I’m a sucker for an old dame, particularly those two old Dames Judi and Maggie. They light up my screen. My all-time fave is Tea with Mussolini, a regular winter warmer on a chilly night. But any film with them in will do. I’m not fussy.
A less well-known screen outing for the pair was Ladies in Lavender, a tender tale of two elderly sisters living quietly in a Cornish fishing village during the thirties who scoop up a handsome young Pole from the beach after he was swept overboard during a storm. They nurse him to health, causing a stir among the locals – and the stirring of long repressed feelings for sister Ursula, played by Judi. The whole thing is a joy to watch, a moral tale of a rescue without hesitation or fear of an economic migrant washed up on a foreign shore. Rather relevant today, don’t you think? And there’s a real Billy Elliot moment at the end that gets me every time. So, when the stage version of the film came to Norwich’s Maddermarket Theatre, we just had to see it (even though neither Dame was in it, obviously).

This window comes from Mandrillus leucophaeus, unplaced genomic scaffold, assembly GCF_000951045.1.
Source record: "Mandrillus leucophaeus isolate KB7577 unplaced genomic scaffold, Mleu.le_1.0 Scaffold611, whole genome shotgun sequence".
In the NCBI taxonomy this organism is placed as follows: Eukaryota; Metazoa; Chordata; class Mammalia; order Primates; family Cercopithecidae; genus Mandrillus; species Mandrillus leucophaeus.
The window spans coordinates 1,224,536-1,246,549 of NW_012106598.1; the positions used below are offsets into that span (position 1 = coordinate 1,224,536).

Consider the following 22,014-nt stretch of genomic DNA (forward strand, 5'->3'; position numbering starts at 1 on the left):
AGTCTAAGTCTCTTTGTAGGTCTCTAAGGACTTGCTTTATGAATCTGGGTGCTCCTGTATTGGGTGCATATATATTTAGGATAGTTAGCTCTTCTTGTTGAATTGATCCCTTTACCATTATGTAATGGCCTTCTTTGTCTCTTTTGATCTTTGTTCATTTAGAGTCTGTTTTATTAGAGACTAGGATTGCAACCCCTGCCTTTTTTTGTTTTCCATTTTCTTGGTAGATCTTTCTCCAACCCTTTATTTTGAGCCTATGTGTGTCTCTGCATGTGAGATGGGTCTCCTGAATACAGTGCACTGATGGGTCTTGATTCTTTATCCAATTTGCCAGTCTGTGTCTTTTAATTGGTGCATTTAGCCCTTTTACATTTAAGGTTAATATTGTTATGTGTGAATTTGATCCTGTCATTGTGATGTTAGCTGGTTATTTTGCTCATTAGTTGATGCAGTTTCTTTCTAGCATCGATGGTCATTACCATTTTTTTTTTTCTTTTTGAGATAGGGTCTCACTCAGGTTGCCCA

It was a sterling effort from the cast with the best lines reserved for the housekeeper and delivered with great comic timing. The performance got an enthusiastic hand at the end but I couldn’t help wondering if the message was lost on the mostly elderly audience with their curls, pearls and comfy lives. I hope I’m wrong.